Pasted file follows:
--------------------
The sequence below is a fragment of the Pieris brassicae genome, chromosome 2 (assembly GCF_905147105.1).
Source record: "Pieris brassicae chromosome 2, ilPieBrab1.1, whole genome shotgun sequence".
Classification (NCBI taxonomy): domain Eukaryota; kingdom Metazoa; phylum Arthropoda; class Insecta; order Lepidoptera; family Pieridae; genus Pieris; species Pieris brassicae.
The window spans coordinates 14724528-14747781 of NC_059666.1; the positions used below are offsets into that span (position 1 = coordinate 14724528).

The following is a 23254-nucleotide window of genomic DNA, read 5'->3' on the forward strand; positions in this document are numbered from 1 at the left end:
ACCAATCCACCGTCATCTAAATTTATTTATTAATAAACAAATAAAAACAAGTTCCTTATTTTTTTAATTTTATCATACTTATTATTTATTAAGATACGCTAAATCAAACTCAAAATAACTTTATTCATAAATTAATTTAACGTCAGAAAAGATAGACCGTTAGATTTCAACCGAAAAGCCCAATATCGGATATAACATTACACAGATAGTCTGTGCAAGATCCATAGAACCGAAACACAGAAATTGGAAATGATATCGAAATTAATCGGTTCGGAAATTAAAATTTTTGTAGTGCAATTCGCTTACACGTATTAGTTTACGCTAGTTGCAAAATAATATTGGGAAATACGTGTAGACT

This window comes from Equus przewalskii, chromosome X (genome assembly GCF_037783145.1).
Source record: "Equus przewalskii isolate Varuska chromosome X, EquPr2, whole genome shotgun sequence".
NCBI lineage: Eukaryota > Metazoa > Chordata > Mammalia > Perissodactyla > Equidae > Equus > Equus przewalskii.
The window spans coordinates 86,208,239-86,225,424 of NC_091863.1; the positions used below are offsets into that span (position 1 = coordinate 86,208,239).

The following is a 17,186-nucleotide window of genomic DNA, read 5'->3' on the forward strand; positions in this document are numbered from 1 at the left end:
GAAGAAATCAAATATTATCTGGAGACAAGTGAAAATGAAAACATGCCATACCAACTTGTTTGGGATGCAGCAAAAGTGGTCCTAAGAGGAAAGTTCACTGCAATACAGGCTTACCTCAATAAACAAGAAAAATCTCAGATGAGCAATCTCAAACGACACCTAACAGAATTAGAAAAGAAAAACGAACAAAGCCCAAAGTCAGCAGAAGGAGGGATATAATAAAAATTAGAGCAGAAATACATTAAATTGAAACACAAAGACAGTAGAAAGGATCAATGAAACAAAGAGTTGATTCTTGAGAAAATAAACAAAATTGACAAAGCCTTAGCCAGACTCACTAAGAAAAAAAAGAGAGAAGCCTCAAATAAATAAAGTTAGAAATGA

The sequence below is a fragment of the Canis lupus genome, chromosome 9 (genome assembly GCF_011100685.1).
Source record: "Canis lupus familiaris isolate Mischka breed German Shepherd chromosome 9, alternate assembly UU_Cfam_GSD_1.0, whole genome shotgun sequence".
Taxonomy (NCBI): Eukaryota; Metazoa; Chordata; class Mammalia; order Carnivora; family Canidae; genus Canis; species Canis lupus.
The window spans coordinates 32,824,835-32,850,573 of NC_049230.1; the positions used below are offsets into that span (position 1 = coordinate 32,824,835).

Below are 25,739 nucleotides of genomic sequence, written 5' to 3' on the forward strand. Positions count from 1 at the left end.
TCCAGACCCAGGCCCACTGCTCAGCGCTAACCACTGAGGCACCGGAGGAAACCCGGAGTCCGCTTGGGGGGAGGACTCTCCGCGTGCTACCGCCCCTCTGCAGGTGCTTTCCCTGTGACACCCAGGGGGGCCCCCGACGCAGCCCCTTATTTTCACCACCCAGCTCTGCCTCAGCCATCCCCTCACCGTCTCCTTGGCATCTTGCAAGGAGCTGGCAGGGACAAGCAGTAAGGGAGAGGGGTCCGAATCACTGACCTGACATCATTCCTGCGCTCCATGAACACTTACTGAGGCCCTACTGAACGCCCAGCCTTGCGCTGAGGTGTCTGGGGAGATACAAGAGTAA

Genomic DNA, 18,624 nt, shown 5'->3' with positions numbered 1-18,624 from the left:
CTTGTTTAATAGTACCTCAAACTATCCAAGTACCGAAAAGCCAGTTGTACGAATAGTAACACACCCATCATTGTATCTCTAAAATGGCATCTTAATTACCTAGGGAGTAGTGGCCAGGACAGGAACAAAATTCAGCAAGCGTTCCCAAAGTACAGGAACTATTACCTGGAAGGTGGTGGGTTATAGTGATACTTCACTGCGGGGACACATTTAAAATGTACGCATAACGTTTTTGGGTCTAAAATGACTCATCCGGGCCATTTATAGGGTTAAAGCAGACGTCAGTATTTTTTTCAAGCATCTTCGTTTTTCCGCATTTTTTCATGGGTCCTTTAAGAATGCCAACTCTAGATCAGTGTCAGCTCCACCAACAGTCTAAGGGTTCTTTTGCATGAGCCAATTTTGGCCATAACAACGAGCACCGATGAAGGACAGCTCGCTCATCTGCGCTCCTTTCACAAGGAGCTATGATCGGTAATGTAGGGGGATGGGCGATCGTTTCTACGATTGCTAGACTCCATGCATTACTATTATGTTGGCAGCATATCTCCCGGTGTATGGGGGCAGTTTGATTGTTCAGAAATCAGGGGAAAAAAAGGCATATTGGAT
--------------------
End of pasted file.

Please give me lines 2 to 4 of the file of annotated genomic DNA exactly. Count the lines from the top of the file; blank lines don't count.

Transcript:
Source record: "Pieris brassicae chromosome 2, ilPieBrab1.1, whole genome shotgun sequence".
Classification (NCBI taxonomy): domain Eukaryota; kingdom Metazoa; phylum Arthropoda; class Insecta; order Lepidoptera; family Pieridae; genus Pieris; species Pieris brassicae.
The window spans coordinates 14724528-14747781 of NC_059666.1; the positions used below are offsets into that span (position 1 = coordinate 14724528).